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A crowd of people surrounding a casket being carried into a car
Fig. 1

Stephen Shames, Black Panthers carry George Jackson's coffin into St. Augustine's Church for his funeral service as a huge crowd watches, Oakland, California, USA, August, 28, 1971, gelatin silver print. Courtesy of the Steven Kasher Gallery, New York

Power to the People: Photography and Video of Repression and Black Protest

Jan 16 2017

In 1971, amid great political unrest in the United States, including repression of the Black Panther Party and mass opposition to the Vietnam War, 2,200 inmates at the Attica Correctional Facility rebelled in demand of civil rights and better living conditions. Following failed negotiations, New York state police violently regained control of the prison, resulting in the deaths of 42 detainees and correctional officers. From the revolt’s outset, the inmates gave selected observers and journalists unusual access to film and photograph the prison and uprising. Attica USA 1971 presents these still and moving images, offering extraordinary insight into the American incarceration system and the country’s fraught politics of race and power. This exhibition is curated by Philippe Artieres with Le Point du Jour (Cherbourg, France), and generously supported at the RIC by The Robert Mapplethorpe Foundation, New York.

Curated by Gaelle Morel, Birmingham, Alabama, 1963 explores this famous flashpoint in American history. Portraits by American photographer Dawoud Bey commemorate the six young victims of the notorious Ku Klux Klan bombing of the 16th Street Baptist Church in Birmingham, Alabama. Alongside this artistic act of remembrance, a selection from the RIC’s Black Star Collection of photojournalism provides historical context for the bombing, recounting the political and social turmoil that placed this U.S. city, and the burgeoning American Civil Rights Movement, in the international media spotlight during the months leading up to the explosion.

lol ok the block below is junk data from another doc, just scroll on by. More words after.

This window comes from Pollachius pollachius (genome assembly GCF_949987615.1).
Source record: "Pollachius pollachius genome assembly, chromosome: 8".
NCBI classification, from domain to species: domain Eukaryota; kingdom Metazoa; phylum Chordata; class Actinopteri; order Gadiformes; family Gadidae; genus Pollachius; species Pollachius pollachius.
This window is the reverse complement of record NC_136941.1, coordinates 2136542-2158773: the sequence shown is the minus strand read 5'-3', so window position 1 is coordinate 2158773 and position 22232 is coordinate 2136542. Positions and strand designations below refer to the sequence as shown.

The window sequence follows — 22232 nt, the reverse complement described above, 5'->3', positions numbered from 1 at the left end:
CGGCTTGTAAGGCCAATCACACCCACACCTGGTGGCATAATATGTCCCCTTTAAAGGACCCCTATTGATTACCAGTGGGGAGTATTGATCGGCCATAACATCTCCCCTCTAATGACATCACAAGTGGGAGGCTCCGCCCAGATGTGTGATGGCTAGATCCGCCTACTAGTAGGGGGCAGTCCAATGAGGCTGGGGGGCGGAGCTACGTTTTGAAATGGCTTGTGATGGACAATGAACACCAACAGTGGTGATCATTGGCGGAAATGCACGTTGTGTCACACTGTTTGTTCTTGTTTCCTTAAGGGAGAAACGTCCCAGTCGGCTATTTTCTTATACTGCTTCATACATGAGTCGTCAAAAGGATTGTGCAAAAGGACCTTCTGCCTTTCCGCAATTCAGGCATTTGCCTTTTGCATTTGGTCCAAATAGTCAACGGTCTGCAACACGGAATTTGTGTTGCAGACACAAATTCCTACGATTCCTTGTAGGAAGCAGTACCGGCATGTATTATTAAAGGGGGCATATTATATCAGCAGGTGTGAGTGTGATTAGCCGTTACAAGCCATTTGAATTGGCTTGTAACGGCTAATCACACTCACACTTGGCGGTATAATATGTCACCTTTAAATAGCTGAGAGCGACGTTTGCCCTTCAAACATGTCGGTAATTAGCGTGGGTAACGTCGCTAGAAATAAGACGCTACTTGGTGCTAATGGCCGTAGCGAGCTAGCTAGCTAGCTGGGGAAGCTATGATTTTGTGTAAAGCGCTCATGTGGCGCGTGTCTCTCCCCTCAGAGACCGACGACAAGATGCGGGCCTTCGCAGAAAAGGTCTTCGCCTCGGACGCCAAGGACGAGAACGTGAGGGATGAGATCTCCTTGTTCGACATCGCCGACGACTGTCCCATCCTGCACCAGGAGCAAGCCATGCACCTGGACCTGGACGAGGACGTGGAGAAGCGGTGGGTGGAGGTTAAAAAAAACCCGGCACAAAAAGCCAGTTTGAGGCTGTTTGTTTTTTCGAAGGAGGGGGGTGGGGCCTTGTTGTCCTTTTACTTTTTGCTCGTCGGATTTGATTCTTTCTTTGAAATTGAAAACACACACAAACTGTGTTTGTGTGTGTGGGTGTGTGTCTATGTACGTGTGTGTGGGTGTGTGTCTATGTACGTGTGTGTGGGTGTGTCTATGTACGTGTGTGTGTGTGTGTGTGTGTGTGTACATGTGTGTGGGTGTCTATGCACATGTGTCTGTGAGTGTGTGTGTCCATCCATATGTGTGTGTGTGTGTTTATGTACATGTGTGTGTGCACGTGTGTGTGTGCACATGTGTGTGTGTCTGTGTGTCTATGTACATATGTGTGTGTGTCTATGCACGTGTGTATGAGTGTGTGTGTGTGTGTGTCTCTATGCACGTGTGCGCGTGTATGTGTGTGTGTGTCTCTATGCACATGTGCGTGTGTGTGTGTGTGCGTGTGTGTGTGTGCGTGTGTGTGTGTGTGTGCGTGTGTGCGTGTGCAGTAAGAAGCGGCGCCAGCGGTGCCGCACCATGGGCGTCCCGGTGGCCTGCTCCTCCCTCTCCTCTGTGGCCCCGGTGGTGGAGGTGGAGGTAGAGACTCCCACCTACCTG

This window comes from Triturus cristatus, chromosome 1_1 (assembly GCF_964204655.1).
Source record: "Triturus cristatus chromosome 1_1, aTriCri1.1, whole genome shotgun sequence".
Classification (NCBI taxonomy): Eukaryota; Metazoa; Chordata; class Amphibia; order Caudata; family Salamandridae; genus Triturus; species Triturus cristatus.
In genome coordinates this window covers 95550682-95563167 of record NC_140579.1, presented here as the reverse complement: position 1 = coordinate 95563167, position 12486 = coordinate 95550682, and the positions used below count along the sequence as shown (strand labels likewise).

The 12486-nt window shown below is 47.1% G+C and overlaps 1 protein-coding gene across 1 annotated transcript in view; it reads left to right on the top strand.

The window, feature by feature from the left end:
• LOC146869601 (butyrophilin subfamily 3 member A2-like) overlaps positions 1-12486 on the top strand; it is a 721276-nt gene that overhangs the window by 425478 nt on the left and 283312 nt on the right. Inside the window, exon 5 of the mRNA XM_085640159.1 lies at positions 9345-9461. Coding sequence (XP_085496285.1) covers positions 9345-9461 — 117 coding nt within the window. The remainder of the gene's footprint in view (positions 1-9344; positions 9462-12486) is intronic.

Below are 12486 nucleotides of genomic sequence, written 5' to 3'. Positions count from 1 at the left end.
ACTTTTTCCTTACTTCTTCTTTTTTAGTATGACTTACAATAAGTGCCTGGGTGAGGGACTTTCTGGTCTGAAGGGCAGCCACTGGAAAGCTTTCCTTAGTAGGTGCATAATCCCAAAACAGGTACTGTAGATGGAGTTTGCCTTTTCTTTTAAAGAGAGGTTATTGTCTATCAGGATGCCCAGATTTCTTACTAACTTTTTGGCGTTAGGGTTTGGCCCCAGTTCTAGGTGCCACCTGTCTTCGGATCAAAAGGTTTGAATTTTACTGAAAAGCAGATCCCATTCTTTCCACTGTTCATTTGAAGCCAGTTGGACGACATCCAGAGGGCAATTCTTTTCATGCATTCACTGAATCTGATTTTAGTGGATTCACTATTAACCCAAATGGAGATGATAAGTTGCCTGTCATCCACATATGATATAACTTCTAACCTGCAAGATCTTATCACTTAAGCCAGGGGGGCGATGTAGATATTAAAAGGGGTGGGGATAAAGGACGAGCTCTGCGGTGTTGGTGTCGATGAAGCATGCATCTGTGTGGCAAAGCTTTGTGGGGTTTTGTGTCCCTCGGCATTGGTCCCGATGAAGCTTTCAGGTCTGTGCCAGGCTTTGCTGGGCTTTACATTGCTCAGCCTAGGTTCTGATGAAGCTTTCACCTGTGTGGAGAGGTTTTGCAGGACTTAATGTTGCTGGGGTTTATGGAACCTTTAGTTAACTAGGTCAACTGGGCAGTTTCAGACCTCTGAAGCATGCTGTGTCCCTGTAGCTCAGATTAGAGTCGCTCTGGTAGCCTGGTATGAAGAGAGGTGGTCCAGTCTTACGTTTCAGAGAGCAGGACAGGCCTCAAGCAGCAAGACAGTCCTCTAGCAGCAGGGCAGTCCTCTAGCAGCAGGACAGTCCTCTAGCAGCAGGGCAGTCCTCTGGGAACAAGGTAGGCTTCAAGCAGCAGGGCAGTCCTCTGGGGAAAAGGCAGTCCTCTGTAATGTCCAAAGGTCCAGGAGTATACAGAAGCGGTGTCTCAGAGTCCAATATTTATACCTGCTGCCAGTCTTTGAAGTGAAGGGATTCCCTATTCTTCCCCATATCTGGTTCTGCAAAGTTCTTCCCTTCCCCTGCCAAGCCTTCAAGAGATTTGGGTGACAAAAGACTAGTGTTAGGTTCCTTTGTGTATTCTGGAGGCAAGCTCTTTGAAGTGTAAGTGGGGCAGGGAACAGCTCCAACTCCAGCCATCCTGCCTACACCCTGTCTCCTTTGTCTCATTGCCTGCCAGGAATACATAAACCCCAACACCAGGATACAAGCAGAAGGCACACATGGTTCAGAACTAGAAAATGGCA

On the RIC’s Salah J. Bachir New Media Wall, Adam Pendleton’s My Education, A Portrait of David Hilliard takes viewers to the site of a fatal 1968 gun battle between Black Panther Party activists and the police of Oakland, California. The video draws on Hilliard’s eyewitness account to raise questions about an event that continues to reverberate deeply today. This exhibition is guest curated by Andrea Picard and presented in conjunction with community partner, TIFF.

Featuring the work of artists Zun Lee, Jalani Morgan and Nation Cheong, No Justice, No Peace: From Ferguson to Toronto positions photography at the forefront during an era of heightened global protests against systemic violence by police. All are socially-conscious photographers whose images evoke the pan-geographic urgency with which their black subjects demand to be seen and heard. Co-curated by Julie Crooks and Reese de Guzman, this exhibition will be on view at BAND’s pop-up gallery at the Gladstone Hotel from February 2 to 26, 2017.

Power to the People: Photography and Video of Repression and Black Protest is co-presented by BAND with generous support from media sponsors, Toronto Star and CBC Toronto.